How sweet it is… –  

October 1, 2020 – The case was brought before the court by Subway franchisee Bookfinders Ltd. which claimed that the bread Subway served qualified as a “staple food,” which, in Ireland, means that the bread would be exempt from value-added tax (VAT), thereby saving Subway money. The ruling, which was handed down on Sept. 29 by the five-judge Irish Supreme Court, said that the bread’s sugar content — which is five times higher than what was set out in Ireland’s Value-Added Tax Act of 1972 — is too sugary to meet the legal definition of bread and therefore cannot be called a staple food.  “The argument depends on the acceptance of the prior contention that the Subway heated sandwich contains ‘bread’ as defined, and therefore can be said to be food for the purposes of the Second Schedule rather than confectionary. Since that argument has been rejected, this subsidiary argument must fail,” the court distinguished in its official judgement.

“Subway’s bread is, of course, bread,” Subway said in a statement given to ABC News. “We have been baking fresh bread in our stores for more than three decades and our guests return each day for sandwiches made on bread that smells as good as it tastes.”  According to the Value-Added Tax Act of 1972, the sugar allowed in a bread product must not be more than 2% of the total weight of flour in the dough. Subway’s dough across all of their bread options as listed by the nutritional information on their website — white bread, Italian, nine-grain wheat, honey oat, Italian herbs and cheese, nine-grain multiseed, and hearty Italian — all contain about 10% sugar content.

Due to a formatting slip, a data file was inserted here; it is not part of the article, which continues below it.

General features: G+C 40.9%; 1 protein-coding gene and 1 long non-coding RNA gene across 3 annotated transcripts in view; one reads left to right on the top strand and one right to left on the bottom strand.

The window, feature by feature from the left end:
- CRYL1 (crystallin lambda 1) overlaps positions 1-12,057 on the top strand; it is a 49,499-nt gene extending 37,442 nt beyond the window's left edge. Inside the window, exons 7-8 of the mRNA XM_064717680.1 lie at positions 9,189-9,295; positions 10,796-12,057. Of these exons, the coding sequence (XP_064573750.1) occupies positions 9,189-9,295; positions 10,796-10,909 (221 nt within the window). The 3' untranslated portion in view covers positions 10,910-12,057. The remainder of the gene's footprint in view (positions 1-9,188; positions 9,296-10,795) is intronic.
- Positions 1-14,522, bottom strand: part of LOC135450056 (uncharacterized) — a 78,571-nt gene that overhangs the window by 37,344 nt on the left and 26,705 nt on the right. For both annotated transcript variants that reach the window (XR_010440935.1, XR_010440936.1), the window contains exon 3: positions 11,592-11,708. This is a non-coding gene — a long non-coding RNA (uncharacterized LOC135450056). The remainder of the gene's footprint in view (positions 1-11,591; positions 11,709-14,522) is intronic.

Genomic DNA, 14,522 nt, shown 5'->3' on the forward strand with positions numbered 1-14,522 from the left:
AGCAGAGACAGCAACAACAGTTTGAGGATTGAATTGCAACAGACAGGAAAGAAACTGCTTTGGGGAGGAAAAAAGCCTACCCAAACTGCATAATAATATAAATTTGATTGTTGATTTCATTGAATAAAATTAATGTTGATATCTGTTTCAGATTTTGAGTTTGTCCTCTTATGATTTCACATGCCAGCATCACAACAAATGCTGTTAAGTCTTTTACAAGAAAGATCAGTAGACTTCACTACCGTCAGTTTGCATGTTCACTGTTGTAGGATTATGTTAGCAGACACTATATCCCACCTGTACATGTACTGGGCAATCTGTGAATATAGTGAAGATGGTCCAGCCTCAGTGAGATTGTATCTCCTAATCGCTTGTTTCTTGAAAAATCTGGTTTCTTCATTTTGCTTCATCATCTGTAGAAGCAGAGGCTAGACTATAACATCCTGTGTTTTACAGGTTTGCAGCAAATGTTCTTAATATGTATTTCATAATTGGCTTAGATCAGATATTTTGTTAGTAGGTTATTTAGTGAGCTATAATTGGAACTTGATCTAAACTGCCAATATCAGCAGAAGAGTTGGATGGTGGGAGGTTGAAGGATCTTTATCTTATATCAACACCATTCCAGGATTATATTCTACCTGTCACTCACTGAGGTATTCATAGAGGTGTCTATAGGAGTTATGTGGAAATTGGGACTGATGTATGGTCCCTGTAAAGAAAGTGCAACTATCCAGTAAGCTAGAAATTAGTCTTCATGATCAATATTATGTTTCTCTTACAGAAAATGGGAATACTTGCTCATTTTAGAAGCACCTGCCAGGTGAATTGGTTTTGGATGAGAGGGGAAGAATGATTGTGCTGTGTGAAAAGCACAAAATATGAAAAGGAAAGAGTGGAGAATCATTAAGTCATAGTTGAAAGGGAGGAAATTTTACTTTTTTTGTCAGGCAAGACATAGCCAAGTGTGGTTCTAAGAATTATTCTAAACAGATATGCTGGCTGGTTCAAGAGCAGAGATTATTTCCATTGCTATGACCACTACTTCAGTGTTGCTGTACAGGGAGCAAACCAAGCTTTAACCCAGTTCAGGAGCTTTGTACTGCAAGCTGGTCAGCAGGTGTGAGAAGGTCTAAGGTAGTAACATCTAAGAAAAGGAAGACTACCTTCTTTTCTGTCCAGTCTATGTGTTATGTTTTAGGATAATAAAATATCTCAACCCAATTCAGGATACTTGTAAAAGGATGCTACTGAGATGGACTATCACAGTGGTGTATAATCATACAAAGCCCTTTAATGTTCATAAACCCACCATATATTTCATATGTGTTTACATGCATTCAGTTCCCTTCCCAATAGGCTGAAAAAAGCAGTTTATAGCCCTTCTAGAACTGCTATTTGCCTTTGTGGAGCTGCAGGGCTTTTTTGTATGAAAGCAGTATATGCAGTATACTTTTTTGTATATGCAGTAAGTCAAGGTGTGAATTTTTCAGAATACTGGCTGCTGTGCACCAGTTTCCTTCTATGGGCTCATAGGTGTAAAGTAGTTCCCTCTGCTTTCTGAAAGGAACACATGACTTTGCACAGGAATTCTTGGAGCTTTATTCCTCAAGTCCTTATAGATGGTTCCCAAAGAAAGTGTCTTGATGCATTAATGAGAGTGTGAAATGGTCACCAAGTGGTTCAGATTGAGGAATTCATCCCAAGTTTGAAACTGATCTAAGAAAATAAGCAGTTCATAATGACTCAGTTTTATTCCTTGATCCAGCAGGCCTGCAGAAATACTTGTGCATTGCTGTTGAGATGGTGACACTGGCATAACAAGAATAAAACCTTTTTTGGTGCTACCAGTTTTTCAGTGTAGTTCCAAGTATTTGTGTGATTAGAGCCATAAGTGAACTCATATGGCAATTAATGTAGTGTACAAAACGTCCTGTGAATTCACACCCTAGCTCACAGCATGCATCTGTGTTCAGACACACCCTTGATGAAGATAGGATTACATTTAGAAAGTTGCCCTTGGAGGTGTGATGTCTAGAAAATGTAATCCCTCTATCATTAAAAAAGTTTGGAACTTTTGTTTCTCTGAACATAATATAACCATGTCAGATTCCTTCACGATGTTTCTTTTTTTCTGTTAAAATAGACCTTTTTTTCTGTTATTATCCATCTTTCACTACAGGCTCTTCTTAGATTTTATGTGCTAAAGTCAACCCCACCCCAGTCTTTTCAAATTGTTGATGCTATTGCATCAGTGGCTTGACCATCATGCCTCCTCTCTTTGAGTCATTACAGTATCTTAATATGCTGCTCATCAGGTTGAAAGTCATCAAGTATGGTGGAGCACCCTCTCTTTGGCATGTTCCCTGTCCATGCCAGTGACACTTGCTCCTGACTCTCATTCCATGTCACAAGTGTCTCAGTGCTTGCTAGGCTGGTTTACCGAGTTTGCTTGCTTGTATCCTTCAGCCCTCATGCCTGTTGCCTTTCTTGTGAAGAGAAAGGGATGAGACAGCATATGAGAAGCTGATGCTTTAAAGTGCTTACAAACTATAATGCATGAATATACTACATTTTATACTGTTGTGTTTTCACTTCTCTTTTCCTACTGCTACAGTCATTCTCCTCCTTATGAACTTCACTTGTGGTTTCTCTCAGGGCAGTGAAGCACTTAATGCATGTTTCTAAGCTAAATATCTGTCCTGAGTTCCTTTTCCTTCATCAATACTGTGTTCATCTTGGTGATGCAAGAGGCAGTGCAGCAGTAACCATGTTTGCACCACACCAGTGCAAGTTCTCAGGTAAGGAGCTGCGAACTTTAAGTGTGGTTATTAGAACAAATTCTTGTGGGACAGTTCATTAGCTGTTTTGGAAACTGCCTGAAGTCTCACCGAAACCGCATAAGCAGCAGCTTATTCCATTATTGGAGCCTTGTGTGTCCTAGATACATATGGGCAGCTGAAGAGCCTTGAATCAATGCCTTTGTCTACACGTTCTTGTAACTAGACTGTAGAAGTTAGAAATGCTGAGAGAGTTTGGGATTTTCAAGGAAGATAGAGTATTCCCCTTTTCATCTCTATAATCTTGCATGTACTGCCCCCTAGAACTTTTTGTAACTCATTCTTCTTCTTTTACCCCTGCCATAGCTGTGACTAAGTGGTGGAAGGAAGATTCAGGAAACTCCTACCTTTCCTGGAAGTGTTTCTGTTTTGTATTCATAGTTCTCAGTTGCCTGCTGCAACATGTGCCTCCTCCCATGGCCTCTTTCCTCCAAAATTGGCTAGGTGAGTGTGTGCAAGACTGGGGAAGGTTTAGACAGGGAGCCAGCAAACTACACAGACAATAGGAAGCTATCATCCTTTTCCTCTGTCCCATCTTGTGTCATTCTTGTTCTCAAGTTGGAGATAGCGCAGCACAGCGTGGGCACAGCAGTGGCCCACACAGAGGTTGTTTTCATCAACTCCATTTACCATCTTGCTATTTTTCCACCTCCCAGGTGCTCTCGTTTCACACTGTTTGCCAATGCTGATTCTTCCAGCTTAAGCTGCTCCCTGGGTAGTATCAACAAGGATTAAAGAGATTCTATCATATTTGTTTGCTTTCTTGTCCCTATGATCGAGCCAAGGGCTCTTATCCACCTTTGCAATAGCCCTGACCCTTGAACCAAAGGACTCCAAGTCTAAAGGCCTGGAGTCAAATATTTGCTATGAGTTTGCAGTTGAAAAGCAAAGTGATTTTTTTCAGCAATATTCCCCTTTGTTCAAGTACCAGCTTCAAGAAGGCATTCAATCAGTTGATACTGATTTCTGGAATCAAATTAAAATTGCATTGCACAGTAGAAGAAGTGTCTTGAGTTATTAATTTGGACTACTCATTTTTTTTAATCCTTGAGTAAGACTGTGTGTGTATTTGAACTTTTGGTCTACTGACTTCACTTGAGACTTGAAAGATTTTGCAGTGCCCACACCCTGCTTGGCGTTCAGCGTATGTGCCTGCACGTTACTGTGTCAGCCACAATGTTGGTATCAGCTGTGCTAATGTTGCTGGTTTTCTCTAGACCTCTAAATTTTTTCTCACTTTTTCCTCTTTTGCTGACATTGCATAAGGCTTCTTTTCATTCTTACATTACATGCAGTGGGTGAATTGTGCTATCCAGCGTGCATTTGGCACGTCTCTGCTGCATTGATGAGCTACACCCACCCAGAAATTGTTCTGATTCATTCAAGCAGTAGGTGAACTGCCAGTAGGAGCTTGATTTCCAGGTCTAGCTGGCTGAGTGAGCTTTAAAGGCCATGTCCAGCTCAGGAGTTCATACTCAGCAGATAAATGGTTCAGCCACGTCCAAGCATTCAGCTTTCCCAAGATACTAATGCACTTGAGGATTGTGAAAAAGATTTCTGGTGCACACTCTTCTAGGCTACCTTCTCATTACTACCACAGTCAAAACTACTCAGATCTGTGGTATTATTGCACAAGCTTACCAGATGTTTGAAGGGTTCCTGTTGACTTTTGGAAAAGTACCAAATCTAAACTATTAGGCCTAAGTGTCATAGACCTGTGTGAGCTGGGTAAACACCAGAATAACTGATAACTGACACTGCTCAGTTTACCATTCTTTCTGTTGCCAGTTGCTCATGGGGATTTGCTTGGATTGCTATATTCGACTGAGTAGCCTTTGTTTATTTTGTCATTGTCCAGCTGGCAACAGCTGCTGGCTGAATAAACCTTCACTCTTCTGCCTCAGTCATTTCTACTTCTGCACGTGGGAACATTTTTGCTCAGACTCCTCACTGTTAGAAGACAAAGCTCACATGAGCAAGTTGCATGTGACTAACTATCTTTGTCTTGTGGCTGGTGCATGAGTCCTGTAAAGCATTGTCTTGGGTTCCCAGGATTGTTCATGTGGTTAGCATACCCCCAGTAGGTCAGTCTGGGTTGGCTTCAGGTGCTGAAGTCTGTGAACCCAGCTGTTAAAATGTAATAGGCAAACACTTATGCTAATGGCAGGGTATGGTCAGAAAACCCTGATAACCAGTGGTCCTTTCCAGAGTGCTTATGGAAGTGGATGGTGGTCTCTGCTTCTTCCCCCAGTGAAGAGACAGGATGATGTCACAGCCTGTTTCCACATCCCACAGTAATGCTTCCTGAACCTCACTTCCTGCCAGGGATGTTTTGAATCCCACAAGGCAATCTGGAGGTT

According to the Independent in Ireland, the case first arose by Bookfinders from a 2006 decision by the Revenue Commissioners which refused to give them a refund for VAT payments made between early 2004 and late 2005. Bookfinders claimed it was entitled to a refund on the grounds that the VAT should have been 0% because it qualified as a staple food.

Justice Donal O’Donnell in the Ireland Supreme Court ruling said that the definition of “bread” was originally established to make a distinction between the starch in other baked goods, like cookies or cake or brownies, that are sugary and therefore not healthy enough to be considered essential foods.



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